Editing this film may be the biggest challenge I have taken on since I began making films.  I had to plan, shoot, and edit both this film and Acid simultaneously during a short two weeks. Acid's editing took me two days, then the next two days were filled with A Helping Paw. I had to pull two all-nighters in a row, but it was worth it. Again, Andrew Zah recorded audio, but this time he also edited audio for the entire film (which gave me the opportunity to take a short nap, thank goodness).  There are still some little improvements to be made, but overall I'm extremely pleased with this film. 

The screening went very well, and the film has since been shared around the internet quite a bit with an overwhelmingly positive reception.  At the encouragement of my professor, Andrew and I have been entering A Helping Paw into a few film festivals. So now we eagerly wait for good news! 


Two More Projects, Much More Planning

Hello! It's been a couple weeks since I've posted and since then I've been grinding away. This year has felt really good, I was burned out on anything creative last semester, but now my love for it is being rekindled. I've been extremely fortunate this year to have found a group of people that want just as badly as me to make neat little goofy films. 

The first thing I can show you is SPOOKY NIGHTS. It's another learning project for cinematography class, but I'm proud of this one as a whole. I had a stupid idea while driving home and a couple hours later I was looking at the completed files on my computer.  It was honestly one of the most fun shoots I've ever been a part of, and I'm excited it turned out so well.  This class has really upped my level of confidence in myself and my ability to properly light a scene (especially since I usually work on my own, and never get to use light kits since I don't have a crew). So, enjoy this silly tale about ghosts. 

Next, is a more serious project. It's something I wanted to really flesh out more fully, but unfortunately when I was writing I didn't know there such a short was a time limit on the project (it's for documentary filmmaking class) and so I had all of these ideas and feelings that couldn't possibly make it into the final product.  But, I pressed on and went for something a little different than my usual style to make a personal documentary about a family tradition. The soundtrack needs more work, and the colors aren't perfect, but this is where the project stands as of now.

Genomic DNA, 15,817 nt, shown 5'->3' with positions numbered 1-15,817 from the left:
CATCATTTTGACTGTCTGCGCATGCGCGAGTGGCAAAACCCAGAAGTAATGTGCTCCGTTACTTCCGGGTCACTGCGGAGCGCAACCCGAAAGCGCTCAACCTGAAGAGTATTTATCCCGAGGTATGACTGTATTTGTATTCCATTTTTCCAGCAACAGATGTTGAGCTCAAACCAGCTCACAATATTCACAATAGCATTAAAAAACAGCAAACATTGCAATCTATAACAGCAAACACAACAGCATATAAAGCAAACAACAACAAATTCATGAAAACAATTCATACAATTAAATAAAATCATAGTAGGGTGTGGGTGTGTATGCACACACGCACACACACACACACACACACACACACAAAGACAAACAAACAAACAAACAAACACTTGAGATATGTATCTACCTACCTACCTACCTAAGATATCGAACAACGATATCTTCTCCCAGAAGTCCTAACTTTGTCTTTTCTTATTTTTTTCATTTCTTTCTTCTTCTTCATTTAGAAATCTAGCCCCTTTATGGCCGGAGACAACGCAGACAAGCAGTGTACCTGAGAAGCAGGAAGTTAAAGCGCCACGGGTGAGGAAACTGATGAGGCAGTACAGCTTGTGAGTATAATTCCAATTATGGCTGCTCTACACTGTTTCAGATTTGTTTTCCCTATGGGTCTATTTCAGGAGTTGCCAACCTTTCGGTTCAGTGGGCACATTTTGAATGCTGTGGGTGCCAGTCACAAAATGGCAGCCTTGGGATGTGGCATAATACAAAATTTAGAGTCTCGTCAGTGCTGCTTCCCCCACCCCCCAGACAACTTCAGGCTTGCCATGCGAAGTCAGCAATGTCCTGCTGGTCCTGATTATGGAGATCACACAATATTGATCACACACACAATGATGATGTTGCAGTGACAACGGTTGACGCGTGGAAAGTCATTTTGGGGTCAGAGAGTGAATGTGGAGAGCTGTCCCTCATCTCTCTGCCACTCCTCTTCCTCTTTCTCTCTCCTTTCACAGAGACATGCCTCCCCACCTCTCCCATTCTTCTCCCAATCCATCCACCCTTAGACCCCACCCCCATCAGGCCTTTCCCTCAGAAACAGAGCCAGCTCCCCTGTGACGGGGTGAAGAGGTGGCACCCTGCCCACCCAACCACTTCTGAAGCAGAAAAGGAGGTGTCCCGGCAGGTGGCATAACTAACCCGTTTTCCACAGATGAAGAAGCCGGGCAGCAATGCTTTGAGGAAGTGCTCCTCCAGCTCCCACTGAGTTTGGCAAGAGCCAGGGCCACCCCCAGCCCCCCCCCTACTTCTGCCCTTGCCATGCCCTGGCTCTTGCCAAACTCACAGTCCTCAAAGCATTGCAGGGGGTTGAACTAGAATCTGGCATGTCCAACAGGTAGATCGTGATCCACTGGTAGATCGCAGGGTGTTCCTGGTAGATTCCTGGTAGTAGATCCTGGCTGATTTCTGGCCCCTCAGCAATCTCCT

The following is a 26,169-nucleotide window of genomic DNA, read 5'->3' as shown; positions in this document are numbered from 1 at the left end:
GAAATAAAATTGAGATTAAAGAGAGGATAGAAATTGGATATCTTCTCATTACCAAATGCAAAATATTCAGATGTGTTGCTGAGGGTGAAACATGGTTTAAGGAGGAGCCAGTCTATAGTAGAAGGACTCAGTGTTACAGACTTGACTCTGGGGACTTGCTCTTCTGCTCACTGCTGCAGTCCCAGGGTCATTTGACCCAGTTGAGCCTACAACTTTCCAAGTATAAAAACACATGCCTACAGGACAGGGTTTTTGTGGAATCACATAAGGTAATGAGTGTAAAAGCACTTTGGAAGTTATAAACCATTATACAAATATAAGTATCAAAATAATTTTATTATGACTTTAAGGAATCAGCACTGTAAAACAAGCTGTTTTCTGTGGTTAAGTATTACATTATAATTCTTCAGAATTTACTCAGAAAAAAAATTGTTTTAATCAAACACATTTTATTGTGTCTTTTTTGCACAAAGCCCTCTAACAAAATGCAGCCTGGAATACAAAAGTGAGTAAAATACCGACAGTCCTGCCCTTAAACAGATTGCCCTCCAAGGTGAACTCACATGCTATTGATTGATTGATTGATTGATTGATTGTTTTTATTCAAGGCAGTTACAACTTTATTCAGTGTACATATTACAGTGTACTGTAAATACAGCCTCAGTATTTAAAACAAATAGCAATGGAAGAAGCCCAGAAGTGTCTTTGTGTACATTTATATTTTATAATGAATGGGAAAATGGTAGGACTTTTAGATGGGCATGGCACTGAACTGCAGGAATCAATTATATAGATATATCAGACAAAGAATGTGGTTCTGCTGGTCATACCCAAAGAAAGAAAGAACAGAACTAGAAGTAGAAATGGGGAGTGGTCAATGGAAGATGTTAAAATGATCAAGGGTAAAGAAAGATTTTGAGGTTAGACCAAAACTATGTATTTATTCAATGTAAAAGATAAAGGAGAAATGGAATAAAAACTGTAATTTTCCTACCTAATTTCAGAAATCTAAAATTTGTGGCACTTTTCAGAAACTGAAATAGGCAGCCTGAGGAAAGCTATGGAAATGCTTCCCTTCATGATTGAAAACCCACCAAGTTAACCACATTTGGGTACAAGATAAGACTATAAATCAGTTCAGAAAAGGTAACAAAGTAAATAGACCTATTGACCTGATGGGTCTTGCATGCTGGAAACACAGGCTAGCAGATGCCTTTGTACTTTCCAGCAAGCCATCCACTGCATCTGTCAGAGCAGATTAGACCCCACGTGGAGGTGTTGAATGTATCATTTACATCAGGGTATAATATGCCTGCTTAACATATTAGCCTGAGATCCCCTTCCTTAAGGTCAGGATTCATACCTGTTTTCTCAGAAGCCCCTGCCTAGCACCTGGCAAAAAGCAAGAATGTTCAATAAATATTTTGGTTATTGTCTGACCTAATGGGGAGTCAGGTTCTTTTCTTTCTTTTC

It's both difficult and satisfying to make personal projects. I briefly delved into the topic last year when I made a somewhat cryptic film about my relationship with my dad, and it was extremely scary to show it to anyone really because it cut me so close to the core even though it wasn't so obvious to other people what the film was truly about.  And with this film, I'm being clear what it's about, and I even use my own voice for the narration. But because of the time limit I didn't really get to put my feelings into it, just my reactions. This topic is something that I wrote a lot about, I've had a few rough years lately, and I want to make a film covering it all, everything I'm feeling to work through it and just get it out. Maybe I'll be able to do more work on it in the summer, to set the topic to rest. 

I'm in the middle of my last projects for the semester right now, while trying to find a summer job close to home, which is difficult considering I don't live in New York or LA.  But, even with that stress, I'm being optimistic and pressing on! The last two videos I'm making are a longer documentary working with PAALS (an organization for training service dogs) and a cinematography project emulating the style of one of my favorite filmmakers, Kritsoffer Borgli.  It's going to be a major rush to get them done as exams are only a week away, but I'm excited! I have been working hard to make thorough plans, so now the pieces just have to be placed. 

Until next time <3

Two Projects Now, More Later

A few weeks have passed and I've been super busy on a cornucopia of projects. But, I have a few things so show for all this work!

First, I've been doing a cinematography course, and learning all the ins and outs of lighting setups. So here's the film noir short I made for that, complete with a femme fatal and cheesy sax music for your viewing pleasure.  

In the past, I've worked mainly with natural light (cause sunlight is pretty) so big lighting setups have always been super intimidating. But, it was really fun to be able to experiment with the Arri Kit to achieve the right look. 

The next thing I've been working on is a sort of experimental MOS documentary about a fencing blade. It's still a work in progress, but I wanted to share how it's going so far.  This video has been evolving and changing so much with each cut and each bit of feedback that it will probably be a completely different creature by the time I finally feel finished with it. Side note, I've been gravitating towards making experimental things lately, I should probably stop before I go too deep...

Anyway, that's what's come of the last few weeks. These next ones are possibly even more busy, I'm editing a whale of a documentary, storyboarding and planning a big narrative, as well as some other technical projects for cinematography class and a bunch of writing for both personal projects and screenwriting assignments. 

I'm caught up in work but excited about every project. Can't wait to share!

Working on a New Editing Reel

I'm in the middle of a lot of big projects at the moment, but I need a new reel and there's no time like right now! 

Besides that, the other projects I'm working on are going to turn out to be really neat.  I've got two in production/post and two more working their way through some delicate planning. I'm stressed but incredibly excited!  

It feels really good to be back in the swing of things after such a long hiatus.